Anthropocentric gnosticism and the Grand Inquisitor
Though the subject of contemporary Jewish philosophy/theology isn’t of special importance to me, I’ve recently been following the blog Jewish Philosophy Place, I suppose because it offers something like a reference point for my own (Catholic) philosophical/theological interests. It often proves an interesting exercise, as in this book review. The issue is the immanence v transcendence of God; the book’s claim, that the Deteronomists suppressed a “fluid” understanding of God in favor of a completely transcendent deity. Roughly, “fluid” = God doesn’t have a solid body but permeates the ark, the temple, etc; “transcendent” = those things are just symbols, and God has a body but it is completely apart.
What interests me is the following criticism:
I found D appealing. I’m not sure Ben [author of the book in question] does.But what Ben does do, I suspect unintentionally, is to let us see in D[euteronomist] the skeptical and cautious side of religious institutional authority. Religious authority and establishment theology tend to get bad raps in our secular and post-secular age. Viewed more coolly, however, I think it’s fair to say that very often religious authority tends to be rational. It seeks to keep a lid on all kinds of genuinely nasty things. It demands evidence, proof, argument before jumping to theological conclusions. Think about how the rabbis sought to check the phenomenon of prophecy and miracle. Think about how the Vatican carefully vets (most) claims to sainthood. This caution has its place in a rational world, assuming you are not going to accept every claim made by fanatics and lunatics who proclaim that this place or this body or object is touched directly by or manifests the gods or God or this or that attribute of power or grace. By restricting God’s place in the heavens, a more critical space is opened up for the rational exercise of religion. This does not free religion from power, as if anything ever does or can. In this, I have a soft spot for D, Caiaphas, the rabbis, and Dostoyevsky’s Grand Inquisitor. [emphasis mine]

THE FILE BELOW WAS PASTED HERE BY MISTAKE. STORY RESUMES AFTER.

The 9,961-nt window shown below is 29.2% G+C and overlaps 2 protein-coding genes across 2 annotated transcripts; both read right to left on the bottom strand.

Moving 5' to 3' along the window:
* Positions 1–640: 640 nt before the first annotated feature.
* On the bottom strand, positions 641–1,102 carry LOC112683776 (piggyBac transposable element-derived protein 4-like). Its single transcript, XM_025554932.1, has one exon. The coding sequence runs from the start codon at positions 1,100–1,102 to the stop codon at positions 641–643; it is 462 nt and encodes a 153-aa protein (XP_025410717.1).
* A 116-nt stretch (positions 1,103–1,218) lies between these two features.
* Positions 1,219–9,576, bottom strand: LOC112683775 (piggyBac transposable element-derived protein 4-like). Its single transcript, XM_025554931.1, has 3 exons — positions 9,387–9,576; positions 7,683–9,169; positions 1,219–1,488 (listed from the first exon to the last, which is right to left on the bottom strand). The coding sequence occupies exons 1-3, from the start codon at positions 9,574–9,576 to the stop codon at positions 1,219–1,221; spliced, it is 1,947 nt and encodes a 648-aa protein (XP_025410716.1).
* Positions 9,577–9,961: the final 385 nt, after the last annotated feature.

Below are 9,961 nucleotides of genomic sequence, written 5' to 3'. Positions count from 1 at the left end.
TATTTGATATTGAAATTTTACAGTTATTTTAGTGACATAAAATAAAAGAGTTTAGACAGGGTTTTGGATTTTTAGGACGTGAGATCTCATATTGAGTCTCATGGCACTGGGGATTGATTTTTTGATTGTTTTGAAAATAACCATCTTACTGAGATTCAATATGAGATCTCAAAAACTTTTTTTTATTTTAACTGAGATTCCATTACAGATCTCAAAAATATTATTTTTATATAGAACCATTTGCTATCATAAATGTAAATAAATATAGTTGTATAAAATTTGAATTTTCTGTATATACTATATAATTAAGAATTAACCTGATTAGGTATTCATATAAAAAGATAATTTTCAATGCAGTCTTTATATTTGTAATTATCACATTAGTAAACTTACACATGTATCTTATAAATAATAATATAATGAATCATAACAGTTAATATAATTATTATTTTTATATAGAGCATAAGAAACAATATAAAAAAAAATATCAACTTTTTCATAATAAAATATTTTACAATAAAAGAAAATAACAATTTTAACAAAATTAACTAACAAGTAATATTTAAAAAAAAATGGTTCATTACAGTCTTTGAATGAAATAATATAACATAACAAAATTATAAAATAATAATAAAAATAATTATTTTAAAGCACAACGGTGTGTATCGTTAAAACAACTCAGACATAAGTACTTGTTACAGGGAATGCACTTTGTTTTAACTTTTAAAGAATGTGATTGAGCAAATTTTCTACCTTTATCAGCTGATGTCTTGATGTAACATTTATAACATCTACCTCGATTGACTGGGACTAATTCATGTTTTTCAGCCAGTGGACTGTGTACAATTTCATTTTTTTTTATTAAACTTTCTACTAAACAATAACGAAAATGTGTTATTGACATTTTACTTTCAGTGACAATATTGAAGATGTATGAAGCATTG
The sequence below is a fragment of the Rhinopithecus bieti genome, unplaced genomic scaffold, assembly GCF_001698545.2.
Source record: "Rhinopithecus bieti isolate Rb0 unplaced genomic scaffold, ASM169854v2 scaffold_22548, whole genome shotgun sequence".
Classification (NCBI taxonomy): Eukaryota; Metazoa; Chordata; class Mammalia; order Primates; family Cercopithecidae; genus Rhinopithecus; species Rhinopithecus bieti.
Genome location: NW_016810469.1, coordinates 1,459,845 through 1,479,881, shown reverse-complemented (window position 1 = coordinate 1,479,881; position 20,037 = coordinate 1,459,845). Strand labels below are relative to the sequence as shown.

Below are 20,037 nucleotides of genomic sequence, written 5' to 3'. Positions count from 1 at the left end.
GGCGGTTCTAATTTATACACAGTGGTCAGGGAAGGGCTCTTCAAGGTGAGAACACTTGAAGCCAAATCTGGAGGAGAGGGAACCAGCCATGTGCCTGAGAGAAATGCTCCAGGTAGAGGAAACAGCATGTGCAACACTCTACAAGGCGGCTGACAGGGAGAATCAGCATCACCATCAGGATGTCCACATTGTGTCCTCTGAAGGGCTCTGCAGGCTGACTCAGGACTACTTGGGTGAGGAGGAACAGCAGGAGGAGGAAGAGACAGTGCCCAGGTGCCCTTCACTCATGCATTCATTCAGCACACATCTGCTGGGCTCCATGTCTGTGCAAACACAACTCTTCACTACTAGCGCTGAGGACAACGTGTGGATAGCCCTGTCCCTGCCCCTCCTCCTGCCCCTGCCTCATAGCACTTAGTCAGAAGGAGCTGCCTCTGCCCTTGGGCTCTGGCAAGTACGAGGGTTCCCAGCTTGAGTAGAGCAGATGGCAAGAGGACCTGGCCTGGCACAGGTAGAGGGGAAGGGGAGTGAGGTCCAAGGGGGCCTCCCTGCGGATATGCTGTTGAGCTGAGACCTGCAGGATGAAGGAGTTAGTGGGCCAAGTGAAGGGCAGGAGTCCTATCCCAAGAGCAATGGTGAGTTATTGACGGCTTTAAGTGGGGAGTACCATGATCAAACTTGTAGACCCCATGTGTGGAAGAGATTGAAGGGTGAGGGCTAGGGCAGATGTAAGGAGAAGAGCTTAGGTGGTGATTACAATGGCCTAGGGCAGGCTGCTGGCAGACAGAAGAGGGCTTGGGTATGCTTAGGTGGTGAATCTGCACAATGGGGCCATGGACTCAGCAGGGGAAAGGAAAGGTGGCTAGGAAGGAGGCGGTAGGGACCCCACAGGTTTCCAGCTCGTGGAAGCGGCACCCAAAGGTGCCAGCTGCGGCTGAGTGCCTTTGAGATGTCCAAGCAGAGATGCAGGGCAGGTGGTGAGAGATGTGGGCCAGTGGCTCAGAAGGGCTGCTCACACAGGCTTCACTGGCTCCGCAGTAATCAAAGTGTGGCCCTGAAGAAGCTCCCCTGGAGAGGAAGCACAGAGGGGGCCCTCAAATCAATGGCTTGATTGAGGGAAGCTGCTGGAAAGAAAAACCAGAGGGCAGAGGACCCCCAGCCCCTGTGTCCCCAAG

I’ve recently found myself wanting to make an argument against “authenticity” and in favor of authority; and doing so has made me, too, feel strangely like the Grand Inquisitor. What I somehow hadn’t noticed until today was the intimacy of the connection between (1) the rejection of an external authority in favor of “authenticity”; and (2) the replacement of a transcendent deity with something like a “transcendent immanence,” something I find in a lot of 20th century philosophers and poets (JPP speaks of “the new immanence”, which may or may not be related). Sometimes “transcendent immanence” is basically pantheism, but in its most appealing form there’s still such a sense of hidden knowledge, agonistic struggle, and escape from a prison that turns out not to exist, that I want to call it something like “anthropocentric gnosticism.”
Stanley Cavell, for example. Cavell is in a strange place theologically, being in origin Jewish but often writing as if there’s a relatively straightforward progression Judaism -> Christianity -> Art/America (America representing an ideal of liberation). Though the final phase remains in some sense “theological,” the problem of the other has replaced the problem of God, and “transcendence” is not a real possibility; it’s an illusion which we have to escape in order to achieve the only connection with the other that is possible, namely, acknowledgment of the other’s separateness. (God, too, may not be dead, but he’s withdrawn himself so we can grow up, and we can’t get to him on our own. Though I think that’s just poetic language on Cavell’s part.)
This story is inextricable from Cavell’s two-part account of modernity. In the first part we reject fixed conventions: art replaces religion and the private individual ascends to prominence. In the second, the resulting uncertainty terrifies us: we retreat into ourselves, becoming skeptical, irresponsible, and loveless. We can escape only by acknowledging our position as one “I” among others, tasked with improvising a community anew in each present moment. Most of Cavell’s work has to do with how this community is improvised, aesthetically and ethically.
Being Catholic, of course, I want to have it both ways–transcendence AND immanence, authority AND authenticity. With each new dichotomy it becomes a more baroque position to maintain. In particular, I find it somewhat uncomfortable to half-defend the Grand Inquisitor; he’s so clearly wrong, and so clearly what Dostoevsky thinks Catholicism is. I’d always thought that was just based on a gross misunderstanding of the Church, but now I can see the force of his argument.